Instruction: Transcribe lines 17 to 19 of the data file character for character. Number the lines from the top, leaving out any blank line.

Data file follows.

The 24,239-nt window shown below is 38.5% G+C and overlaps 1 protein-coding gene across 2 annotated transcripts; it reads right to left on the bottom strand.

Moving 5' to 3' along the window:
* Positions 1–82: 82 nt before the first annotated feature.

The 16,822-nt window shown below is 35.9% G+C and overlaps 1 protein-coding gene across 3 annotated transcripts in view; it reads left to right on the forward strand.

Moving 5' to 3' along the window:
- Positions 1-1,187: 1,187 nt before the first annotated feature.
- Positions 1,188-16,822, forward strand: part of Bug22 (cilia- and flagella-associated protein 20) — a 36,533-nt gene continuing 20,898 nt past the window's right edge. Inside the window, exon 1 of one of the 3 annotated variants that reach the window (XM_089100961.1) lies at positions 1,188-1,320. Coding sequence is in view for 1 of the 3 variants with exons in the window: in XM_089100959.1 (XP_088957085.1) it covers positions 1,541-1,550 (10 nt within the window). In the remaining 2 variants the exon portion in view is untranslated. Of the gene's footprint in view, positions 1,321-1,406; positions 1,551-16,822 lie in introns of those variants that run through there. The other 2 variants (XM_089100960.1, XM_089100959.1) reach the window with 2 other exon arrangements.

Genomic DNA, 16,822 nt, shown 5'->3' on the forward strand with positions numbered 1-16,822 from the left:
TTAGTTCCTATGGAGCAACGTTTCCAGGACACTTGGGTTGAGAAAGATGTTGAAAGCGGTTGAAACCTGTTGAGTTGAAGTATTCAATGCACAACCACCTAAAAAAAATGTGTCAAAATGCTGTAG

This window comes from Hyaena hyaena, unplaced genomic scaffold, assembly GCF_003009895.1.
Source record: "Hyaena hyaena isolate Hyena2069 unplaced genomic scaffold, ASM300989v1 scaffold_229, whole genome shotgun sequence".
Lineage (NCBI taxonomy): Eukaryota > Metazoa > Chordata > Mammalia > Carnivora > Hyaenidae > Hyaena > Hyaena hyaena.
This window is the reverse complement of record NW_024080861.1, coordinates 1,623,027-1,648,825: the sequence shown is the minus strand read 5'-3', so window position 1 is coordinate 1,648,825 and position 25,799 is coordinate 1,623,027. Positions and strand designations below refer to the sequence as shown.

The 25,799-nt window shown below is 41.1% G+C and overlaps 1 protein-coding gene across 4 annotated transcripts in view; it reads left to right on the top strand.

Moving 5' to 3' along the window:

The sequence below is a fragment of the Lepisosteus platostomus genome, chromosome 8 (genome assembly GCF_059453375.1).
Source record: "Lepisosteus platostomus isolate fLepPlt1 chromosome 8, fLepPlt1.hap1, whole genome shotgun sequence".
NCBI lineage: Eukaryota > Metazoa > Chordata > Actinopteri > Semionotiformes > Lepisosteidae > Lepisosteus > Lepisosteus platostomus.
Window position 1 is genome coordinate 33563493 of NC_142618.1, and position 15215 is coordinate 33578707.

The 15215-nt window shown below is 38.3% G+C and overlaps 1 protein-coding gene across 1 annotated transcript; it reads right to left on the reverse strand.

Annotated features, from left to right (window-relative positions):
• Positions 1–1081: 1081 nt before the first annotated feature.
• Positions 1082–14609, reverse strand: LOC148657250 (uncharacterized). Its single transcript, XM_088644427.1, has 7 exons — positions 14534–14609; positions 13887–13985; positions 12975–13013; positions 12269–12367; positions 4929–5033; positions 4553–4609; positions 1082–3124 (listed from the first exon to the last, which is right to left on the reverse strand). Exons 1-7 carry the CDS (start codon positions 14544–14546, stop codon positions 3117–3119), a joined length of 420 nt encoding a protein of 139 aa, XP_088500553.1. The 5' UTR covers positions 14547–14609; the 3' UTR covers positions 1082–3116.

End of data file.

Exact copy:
Source record: "Lepisosteus platostomus isolate fLepPlt1 chromosome 8, fLepPlt1.hap1, whole genome shotgun sequence".
NCBI lineage: Eukaryota > Metazoa > Chordata > Actinopteri > Semionotiformes > Lepisosteidae > Lepisosteus > Lepisosteus platostomus.
Window position 1 is genome coordinate 33563493 of NC_142618.1, and position 15215 is coordinate 33578707.